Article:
How Disciplemaking Energized My Ministry

I used to daydream about doing something different with my life. My ministry was mired in apathy. And I am a pastor! But through the ministry of NCM, I’ve discovered the key to excitement about ministry. 

The first 12 years of my Christian life I had little, if any, formal discipleship. I was encouraged to study the Word, to pray, and to follow Christ faithfully. But no one taught me how. I had no clue what that meant on Monday morning. My heart was stuck in the mud.

In college, I heard clear, text-driven preaching that scratched an itch I did not realize I had. What I learned about God, the gospel, and myself blew me away. I learned how to study the Word in community, and it changed my life. In this context, I submitted to God’s call to vocational ministry. 

During seminary I interned at a church with a major emphasis on discipleship. I learned how to organize and lead discipleship groups. But it was more a job than a passion. My apathy resurfaced. I knew discipleship was important, but it was not yet important to me.

I am now in my fifth year of pastoring a local church. Even last year, I preached about discipleship, but was not discipling anyone. My hypocrisy coupled with continuing apathy led to a nearly disastrous season of depression and disillusionment. But in the midst of my pastoral pain, I began to see the light that is discipleship and the power of practicing what I preach.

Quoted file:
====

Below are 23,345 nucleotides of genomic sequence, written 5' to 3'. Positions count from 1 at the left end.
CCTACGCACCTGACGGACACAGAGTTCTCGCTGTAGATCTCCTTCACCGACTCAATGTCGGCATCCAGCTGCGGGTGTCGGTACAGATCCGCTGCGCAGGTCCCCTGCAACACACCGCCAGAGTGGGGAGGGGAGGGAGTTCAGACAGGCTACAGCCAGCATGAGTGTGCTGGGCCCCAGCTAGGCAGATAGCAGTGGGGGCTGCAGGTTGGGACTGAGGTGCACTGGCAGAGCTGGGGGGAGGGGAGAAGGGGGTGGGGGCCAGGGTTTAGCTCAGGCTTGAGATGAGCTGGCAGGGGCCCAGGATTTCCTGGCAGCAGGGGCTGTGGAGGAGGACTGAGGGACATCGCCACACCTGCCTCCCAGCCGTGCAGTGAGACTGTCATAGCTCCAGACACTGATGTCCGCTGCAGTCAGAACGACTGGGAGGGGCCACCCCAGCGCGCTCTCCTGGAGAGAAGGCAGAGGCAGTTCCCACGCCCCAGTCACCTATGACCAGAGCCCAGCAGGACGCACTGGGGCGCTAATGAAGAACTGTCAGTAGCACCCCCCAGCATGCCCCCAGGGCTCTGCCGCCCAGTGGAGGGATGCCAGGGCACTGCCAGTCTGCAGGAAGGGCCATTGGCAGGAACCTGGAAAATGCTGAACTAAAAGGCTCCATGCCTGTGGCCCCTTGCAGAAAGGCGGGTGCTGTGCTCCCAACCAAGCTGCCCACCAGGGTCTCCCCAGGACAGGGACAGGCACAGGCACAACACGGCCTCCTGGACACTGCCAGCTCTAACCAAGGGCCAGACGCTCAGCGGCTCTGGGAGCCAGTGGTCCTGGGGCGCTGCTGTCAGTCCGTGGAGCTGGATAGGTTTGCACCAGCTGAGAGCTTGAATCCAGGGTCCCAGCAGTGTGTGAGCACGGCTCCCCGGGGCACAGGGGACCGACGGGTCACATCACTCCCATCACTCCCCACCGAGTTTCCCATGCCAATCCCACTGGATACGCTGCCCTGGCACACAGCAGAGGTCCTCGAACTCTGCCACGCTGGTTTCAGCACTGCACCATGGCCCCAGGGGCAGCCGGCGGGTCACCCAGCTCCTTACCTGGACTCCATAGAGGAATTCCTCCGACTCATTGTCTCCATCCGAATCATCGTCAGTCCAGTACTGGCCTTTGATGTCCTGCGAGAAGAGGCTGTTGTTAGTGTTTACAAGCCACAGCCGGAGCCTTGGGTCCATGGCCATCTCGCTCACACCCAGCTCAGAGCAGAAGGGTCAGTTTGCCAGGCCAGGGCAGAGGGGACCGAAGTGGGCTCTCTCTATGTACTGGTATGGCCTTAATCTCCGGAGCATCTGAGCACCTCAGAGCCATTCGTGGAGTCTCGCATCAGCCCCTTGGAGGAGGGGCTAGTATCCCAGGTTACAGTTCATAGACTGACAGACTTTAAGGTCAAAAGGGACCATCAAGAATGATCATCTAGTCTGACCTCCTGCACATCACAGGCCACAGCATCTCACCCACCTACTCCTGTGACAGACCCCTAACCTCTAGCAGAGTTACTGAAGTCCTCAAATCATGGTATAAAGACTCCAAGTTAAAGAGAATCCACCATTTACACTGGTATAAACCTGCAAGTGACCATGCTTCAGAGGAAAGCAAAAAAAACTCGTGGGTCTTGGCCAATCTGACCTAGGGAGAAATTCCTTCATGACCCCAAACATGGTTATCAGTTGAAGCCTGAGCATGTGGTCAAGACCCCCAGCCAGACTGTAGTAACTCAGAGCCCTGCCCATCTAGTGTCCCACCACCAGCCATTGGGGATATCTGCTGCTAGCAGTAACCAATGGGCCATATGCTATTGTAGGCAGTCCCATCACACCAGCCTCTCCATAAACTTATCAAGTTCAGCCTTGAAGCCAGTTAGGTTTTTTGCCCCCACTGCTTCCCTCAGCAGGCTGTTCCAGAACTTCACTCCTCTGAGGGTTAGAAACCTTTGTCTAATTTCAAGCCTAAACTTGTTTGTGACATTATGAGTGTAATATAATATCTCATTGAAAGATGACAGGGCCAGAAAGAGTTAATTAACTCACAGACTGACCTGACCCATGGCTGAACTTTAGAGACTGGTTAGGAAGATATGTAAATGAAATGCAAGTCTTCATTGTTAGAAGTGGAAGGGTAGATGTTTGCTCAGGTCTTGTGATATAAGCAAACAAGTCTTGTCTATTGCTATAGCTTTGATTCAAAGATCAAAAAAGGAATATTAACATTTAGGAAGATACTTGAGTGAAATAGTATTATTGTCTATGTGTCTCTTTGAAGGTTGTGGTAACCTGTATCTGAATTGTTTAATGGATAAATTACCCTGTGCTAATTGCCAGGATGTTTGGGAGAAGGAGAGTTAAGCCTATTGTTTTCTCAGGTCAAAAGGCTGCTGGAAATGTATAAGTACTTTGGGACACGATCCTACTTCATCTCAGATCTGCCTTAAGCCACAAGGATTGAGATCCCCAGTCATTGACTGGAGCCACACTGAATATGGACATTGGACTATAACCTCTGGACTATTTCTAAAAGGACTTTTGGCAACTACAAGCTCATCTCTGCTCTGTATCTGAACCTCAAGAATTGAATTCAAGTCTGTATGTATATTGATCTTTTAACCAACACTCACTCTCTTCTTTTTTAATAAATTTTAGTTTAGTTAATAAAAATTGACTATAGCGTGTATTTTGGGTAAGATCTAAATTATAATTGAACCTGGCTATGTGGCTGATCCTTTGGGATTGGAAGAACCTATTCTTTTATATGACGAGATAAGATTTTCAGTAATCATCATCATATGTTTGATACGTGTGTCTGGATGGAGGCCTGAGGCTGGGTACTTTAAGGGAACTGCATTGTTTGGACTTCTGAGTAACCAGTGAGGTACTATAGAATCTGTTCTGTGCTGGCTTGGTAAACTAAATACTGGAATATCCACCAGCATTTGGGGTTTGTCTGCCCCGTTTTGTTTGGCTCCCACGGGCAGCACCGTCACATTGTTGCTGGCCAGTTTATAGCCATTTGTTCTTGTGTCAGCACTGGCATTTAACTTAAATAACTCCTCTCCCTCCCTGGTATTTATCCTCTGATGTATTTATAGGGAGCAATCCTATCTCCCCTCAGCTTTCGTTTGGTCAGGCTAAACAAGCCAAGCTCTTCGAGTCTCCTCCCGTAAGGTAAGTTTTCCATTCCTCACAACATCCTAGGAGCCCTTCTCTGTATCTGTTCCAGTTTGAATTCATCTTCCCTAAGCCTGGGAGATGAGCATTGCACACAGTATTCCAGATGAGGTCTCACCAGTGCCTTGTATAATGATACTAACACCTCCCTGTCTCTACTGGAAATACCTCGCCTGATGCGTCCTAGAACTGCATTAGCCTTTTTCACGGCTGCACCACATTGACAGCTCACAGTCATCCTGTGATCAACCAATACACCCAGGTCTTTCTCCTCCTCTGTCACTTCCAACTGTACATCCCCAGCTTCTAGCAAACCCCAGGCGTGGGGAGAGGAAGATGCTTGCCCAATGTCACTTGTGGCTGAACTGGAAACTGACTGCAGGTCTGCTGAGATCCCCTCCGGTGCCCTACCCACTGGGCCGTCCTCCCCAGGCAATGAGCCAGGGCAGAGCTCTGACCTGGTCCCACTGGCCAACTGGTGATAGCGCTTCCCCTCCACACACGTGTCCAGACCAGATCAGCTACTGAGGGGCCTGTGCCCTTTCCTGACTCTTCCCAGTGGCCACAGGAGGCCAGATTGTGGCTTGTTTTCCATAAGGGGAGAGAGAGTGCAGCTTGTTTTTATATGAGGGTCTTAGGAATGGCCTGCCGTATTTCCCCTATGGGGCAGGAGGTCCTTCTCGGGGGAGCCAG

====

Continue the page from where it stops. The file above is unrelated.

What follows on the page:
As I worked with NCM staff they challenged me to do what I knew to do:  disciple men who will disciple others. A significant percentage of our church went through Bill Mowry’s The Ways of the Alongsider. This helped us catch the vision for discipleship all of us desperately needed, along with giving us very practical guides for acting on this vision. Excitement began to replace apathy. My life—along with the lives of others in the church—began to change.

In the context of serving one another Jesus said, “If you know these things, you are blessed if you do them” (John 13:17 NASB). The blessing is in the doing, not in the knowing. This has been so true in my life. Action in obedience to God kills apathy toward God and His mission of making disciples.

What has really lit my fire over the last several months is going through a men’s discipleship curriculum by Lonnie Berger called Every Man a Warrior with two men from church. We are spending time with God, memorizing the Word, praying, and holding one another accountable. We are striving to be better husbands and fathers, building a foundation for a legacy of faithfulness. The bar is high for good reason. I have more energy and purpose than I have ever had as a pastor. I am finally doing what I knew I should be doing all along. 

Now I no longer secretly wish for a different job. I’m all in. If I never preach another sermon in my life, that will be OK. But I will be discipling other men in some shape or form for the rest of my life. I must. We must. We can put our apathy to death through action. Let’s get to work.

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